MFA exhibit looks at the role of photography in the interpretation of distant cultures.
To Western eyes, the mask-like faces and naked loins of carved African sculpture speak of primitive appetites from the Dark Continent.
Like other kinds of colonialism, the 19th-century "discovery" and marketing of native art from Africa, and later Oceania, transformed ritual and ceremonial objects from everyday life into commodities for foreign consumption.
Now an informative exhibit at the Museum of Fine Arts uses striking objects to reveal how early Western collectors and photographers turned cultural artifacts into exotic works of art.
The show, "Object, Image, Collector: African and Oceanic Art in Focus," does far more than merely display objects that appear exotic to Western tastes. Breaking new ground, it explores how photography shifted Western perceptions of objects initially collected for anthropological study into highly prized works of art.
Adding a new dimension to such exhibits, it showcases photos by Alfred Stieglitz, Charles Sheeler, Clara Sipprell and Walker Evans along with publications by Carl Einstein that influenced how the public viewed art from Africa and the Pacific Islands.
The MFA's first exhibit of its kind, it borrows more than 50 objects including three-dimensional pieces and textiles from 20 Boston collections.
Museum Director Malcolm Rogers described the exhibit as "a wonderful marriage between object and photography. ...It's the very first exhibit of its kind to highlight art of Africa and Oceania through local collections," he said during an opening tour.
Located in the second floor Art of Asia, Oceania and Africa Gallery, the exhibit runs through July 18.
Christraud Geary, senior curator of African and Oceanic Art, and Karen Haas, the Lane Collection curator of photographs, organized the exhibit. Rather than just show objects of remarkable craftsmanship and beauty, they've focused on how photography and other kinds of presentation shaped public perceptions.
A scholar who has written extensively on the subject, Geary said French and European artists were fascinated by turn-of-the century exhibits of African art because it let them express feelings that were limited by Western traditions.
"Artists were the first to embrace these objects. Exhibitions in art museums and galleries followed and also played a role in their interpretation, but the impact of photography in promoting this shift has been neglected," she said.
In the early 20th century, artists as different as Georges Braque, Pablo Picasso and Man Ray were incorporating elements of African art into their works.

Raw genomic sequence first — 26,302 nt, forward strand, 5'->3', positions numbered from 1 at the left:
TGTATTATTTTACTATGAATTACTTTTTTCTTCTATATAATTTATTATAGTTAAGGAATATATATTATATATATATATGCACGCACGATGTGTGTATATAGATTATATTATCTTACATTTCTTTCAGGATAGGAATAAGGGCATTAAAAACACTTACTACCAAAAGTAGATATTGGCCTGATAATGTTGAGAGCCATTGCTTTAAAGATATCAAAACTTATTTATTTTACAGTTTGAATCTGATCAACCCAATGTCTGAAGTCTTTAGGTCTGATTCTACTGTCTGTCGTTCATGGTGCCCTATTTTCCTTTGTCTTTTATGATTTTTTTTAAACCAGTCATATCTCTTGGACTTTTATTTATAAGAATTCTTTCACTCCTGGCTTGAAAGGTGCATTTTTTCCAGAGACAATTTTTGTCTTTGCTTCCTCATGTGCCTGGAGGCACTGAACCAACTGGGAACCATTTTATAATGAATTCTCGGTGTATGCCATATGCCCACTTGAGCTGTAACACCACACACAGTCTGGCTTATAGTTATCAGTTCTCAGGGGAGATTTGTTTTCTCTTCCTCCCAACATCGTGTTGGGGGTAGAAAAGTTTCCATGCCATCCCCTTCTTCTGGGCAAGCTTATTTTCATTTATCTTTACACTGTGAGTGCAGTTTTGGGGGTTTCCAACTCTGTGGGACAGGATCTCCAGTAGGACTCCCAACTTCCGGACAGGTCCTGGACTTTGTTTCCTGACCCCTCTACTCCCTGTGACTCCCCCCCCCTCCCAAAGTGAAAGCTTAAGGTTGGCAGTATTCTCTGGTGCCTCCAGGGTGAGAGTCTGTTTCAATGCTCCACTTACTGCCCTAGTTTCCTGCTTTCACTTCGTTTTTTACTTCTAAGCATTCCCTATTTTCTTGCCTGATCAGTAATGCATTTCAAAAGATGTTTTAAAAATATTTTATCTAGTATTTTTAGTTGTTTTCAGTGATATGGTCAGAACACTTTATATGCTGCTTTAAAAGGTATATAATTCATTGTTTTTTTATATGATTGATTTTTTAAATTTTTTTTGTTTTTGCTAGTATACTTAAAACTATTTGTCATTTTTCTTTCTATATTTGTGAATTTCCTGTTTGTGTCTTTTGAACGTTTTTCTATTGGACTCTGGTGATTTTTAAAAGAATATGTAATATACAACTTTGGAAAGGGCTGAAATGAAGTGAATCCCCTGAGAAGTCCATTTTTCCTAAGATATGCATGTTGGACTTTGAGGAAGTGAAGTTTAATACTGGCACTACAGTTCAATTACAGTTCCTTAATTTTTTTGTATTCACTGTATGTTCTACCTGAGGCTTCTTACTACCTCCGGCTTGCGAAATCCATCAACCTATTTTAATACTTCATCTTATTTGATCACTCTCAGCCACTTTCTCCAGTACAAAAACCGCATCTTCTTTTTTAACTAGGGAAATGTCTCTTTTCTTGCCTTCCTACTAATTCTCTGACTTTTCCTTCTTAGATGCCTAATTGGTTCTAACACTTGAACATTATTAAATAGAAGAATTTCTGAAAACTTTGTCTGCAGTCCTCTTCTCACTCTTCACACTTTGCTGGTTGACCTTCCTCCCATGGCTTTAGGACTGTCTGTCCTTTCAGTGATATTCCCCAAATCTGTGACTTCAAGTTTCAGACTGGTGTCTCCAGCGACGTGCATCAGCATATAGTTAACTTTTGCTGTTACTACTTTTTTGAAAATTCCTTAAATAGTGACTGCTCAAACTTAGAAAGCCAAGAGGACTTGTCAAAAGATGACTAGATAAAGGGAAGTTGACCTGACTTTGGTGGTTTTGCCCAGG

"Artists (from Europe) were attracted by the forms of African art. They saw it as specimens, not art," Geary said. "They felt anything that caught their fancy was an object to be celebrated."
Born in Germany, Geary has traveled widely in Africa, performing field research in Cameroon, Senegal, Nigeria, Kenya, Tanzania, Zimbabwe and South Africa. She served 13 years as curator of the photographic archives of the National Museum of African Art, Smithsonian Institution.
Regarded as one of the founders of Modernism, Sheeler emerges in this show as a master photographer whose images dramatically shaped public perceptions of African art.
Haas said she was fascinated "to realize the very early role that Sheeler's photographs played in the reception of African art as works of fine art rather than ethnographic objects."
Visitors will see many remarkably crafted objects that will dazzle their eyes and imaginations. By displaying old photos of these pieces, Geary and Haas challenge viewers to wonder whether they're perceiving them within the context of their original construction or whether their unfamiliar appearance tricks us into only seeing reflections of our own stereotypes.
In other words, do we collect them as works of art because we don't understand what they really once were? How would we feel about someone from Gabon who spent lots of money acquiring pictures of poker-playing dogs because they thought they revealed something deep and mysterious about American culture?
The exhibit also breaks new ground for many viewers who are likely more familiar with art from virtually everywhere else in the world than Africa.
Visitors examining for the first time a reliquary guardian figure from Gabon or a Congolese wood and shell hermaphrodite figure will not only see examples of stunning beauty but mirrors to their own perceptions about unfamiliar cultures.
Asked how visitors new to African art might best appreciate the exhibit, Geary said, "I think they ought to look at the form first. Form speaks to us," she said.
The Museum of Fine Arts, Boston, is open seven days a week. Hours: Saturday through Tuesday, 10 a.m. to 4:45 p.m.; and Wednesday through Friday, 10 a.m. to 9:45 p.m.; (Thursday and Friday after 5 p.m. only the West Wing is open).
The museum is closed Thanksgiving, Christmas, New Year's Day and Patriots Day.
General admission (which includes two visits in a 10-day period) is $20 for adults; $18 for seniors and students 18 and older and includes entry to all galleries and special exhibitions. Admission for students who are university members is free as is admission for children under 17 during non-school hours.
On school days until 3 p.m., admission for youths 7-17 is $7.50. No admission fee is required after 4 p.m. on Wednesdays although donations are welcome.
For information, call 617-267-9300 or visit www.mfa.org.